2018 January 19 • Friday

Thomas Ligotti is one of the few living authors I know of who write "weird fiction" and "weird tales". This interesting book, My Work Is Not Yet Done, collects three such stories, two short and one long.

The title piece is a novella that starts out normally enough as a satire of corporate office life and "culture", if that's the right word. This is certainly a worthwhile environment for satire, pervasive and powerful and dehumanizing as it is. Ligotti sketches it neatly and clearly.

The company that employed me strived only to serve up the cheapest fare that its customers would tolerate, churn it out as fast as possible, and charge as much as they could get away with. If it were possible to do so, the company would sell what all business of its kind dream about selling, creating that which our efforts were tacitly supposed to achieve: the ultimate produt — Nothing. And for this product they would command the ultimate price — Everything.

This market strategy would then go on until one day, among the world-wide ruins of derelict factories and warehouses and office buildings, there stood only a single, shining, windowless structure with no entrance and no exit. Inside would be — will be — only a dense network of computers calculating profits. Outside will be tribes of savage vagrants with no comprehension of the nature or the purpose of the shining, windowless structure. Perhaps they will worship it as a god. Perhaps they will try to destroy it, their primitive armory proving wholly ineffectual against the smooth and impervious walls of the structure, upon which not even a scratch can be inflicted.


While the tale begins in a recognizable setting, it smoothly switches tracks from mundane white collar horror of the most familiar kind to supernatural vengenace limited only by our narrator's will and imagination and, crucially, one other mysteriously finite resource.

The short story "I Have a Special Plan for This World" subverts the capitalistic imperative of constant growth by having as the main character an employee whose special gift is, perversely and ironically, to enable such a thing, in a certain way. In this case, it involves the gentrification and rebranding of an urban neighborhood known as Murder Town into Golden City, to which our narrator's company relocates.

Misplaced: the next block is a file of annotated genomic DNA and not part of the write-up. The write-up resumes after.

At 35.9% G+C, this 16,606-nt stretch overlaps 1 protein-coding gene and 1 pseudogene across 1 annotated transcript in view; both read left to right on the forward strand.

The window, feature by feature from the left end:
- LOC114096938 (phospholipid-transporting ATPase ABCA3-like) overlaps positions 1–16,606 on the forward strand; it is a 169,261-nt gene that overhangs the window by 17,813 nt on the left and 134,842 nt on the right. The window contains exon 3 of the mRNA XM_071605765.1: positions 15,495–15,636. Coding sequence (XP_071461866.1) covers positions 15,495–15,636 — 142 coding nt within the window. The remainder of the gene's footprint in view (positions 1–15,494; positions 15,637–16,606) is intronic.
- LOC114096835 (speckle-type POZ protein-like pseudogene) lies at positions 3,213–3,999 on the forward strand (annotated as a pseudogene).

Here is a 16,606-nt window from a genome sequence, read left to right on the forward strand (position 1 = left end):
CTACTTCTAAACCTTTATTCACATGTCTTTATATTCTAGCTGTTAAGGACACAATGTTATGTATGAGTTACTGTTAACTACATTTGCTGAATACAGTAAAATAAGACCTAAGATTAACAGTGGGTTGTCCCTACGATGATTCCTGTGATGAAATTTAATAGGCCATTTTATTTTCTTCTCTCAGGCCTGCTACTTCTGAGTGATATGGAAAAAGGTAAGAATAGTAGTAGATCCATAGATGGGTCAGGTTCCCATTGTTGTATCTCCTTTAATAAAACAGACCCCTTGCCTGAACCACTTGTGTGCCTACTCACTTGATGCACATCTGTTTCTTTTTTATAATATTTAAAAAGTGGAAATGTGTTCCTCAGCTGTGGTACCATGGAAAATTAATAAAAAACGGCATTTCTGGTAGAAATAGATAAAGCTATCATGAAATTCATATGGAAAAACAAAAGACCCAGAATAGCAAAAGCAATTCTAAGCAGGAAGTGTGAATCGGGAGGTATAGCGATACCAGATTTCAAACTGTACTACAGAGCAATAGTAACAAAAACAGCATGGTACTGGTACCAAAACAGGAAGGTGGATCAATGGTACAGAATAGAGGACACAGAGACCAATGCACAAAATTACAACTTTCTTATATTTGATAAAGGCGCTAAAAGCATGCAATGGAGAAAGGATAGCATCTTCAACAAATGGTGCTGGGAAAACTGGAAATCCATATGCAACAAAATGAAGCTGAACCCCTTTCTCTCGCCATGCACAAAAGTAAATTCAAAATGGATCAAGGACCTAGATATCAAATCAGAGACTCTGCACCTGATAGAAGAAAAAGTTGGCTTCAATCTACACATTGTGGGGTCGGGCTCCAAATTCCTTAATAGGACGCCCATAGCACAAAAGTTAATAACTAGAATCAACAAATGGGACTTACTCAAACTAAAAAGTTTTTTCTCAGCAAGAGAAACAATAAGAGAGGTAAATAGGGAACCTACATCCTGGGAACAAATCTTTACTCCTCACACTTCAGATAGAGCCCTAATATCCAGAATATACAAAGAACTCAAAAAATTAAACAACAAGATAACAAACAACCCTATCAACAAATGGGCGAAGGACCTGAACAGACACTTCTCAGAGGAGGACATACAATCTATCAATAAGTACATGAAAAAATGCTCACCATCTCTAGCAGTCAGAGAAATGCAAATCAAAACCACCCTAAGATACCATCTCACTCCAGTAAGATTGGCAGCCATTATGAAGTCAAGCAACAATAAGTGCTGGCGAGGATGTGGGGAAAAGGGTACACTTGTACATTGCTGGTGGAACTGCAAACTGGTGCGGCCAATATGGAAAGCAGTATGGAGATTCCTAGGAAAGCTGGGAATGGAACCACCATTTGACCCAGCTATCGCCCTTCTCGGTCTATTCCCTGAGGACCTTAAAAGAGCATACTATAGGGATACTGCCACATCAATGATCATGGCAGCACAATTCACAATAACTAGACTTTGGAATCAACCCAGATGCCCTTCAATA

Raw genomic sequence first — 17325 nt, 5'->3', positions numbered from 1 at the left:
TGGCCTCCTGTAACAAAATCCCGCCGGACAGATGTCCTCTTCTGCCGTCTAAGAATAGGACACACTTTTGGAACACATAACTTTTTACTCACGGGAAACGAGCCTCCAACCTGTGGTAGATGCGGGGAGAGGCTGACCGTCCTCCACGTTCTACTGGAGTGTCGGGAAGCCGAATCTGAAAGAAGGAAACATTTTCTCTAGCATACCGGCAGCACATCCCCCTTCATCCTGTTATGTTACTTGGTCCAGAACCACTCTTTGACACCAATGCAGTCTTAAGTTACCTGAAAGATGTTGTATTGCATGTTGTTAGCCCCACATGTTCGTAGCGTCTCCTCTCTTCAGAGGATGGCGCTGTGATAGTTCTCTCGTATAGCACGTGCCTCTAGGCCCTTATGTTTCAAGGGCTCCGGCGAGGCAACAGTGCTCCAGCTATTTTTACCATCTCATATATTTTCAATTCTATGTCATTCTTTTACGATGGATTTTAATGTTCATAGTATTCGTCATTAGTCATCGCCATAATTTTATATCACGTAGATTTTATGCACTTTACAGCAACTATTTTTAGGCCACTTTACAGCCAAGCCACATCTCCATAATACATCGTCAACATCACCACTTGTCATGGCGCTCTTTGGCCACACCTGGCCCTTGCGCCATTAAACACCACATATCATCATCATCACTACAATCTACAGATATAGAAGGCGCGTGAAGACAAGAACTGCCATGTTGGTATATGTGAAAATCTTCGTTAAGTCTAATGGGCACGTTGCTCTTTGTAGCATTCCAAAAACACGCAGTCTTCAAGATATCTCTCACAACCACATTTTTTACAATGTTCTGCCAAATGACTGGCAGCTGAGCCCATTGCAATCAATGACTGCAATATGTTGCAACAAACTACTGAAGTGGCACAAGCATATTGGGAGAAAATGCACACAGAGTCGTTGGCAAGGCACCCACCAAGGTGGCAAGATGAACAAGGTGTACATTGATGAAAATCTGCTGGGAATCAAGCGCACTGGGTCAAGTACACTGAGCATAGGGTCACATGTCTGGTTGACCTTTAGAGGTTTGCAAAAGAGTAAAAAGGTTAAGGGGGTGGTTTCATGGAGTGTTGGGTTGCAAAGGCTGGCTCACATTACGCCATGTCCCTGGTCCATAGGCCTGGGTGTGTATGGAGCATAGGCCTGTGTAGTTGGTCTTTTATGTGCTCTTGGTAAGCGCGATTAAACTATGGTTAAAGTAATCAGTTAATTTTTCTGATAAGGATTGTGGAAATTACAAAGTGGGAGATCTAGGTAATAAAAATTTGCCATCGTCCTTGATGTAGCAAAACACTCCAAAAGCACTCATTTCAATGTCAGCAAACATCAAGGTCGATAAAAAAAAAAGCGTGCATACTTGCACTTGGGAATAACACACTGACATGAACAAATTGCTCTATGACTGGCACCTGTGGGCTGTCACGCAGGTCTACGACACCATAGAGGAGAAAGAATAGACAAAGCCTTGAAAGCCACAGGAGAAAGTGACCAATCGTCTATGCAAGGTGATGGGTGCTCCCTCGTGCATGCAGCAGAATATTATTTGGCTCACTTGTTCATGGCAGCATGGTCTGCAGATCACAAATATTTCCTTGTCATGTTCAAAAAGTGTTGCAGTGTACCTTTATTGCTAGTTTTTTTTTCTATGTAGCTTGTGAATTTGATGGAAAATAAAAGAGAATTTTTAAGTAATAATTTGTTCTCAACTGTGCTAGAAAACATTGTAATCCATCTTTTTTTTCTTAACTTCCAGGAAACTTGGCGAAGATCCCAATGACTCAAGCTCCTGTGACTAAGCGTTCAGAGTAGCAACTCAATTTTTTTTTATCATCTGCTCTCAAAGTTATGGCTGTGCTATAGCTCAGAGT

A yellow fog pervades Golden City, growing larger and thicker as the number of murders increases — and increase it does.

Finally there's "The Nightmare Network", which is reminiscent of J. G. Ballard both in content and in presentation, a series of short bursts of writing, some no longer than a paragraph, each with its own heading, e.g., "Orientation video" or "CLASSIFIED AD III".

Here's "CLASSIFIED AD II":

Major Supercorp in the process of expanding its properties and market-base has limited openings for Approved Labor in domestic and off-shore sites (real and virtual). We are among the biggest legitimate multi-monopolies on the world scene and our Corporate Persona is one that any AL can adopt in good conscience. Experience in sensory-deprived conditions preferred. Knowledge of outlawed dialects on the Nightmare Network a plus. Standard survival package of benefits. Prehistoric ALs okay with biologic documentation from transport agency.

Among the many pleasure of this book, the imagination, the tone, the targets, the unexpected destinations, one of the most pleasing is Ligotti's writing itself. It's old-fashioned in a good way, reminding this reader of the weird tales from a hundred years ago but very much up to date, not a pastiche but the style of a strong, inventive, literary writer.
2018 January 15 • Monday

The 500th Soundtrack of the Week! This is a milestone! And how better to celebrate than with literally the first soundtrack I happened to glance at today? It's no big deal, just John Barry's music for The Legend of the Lone Ranger.

This is a curious record. It finds Barry in mid-career and you'll hear echoes of his music for Moonraker as well as anticipations of some of his later concert music and tinges of disco seeping into the frame.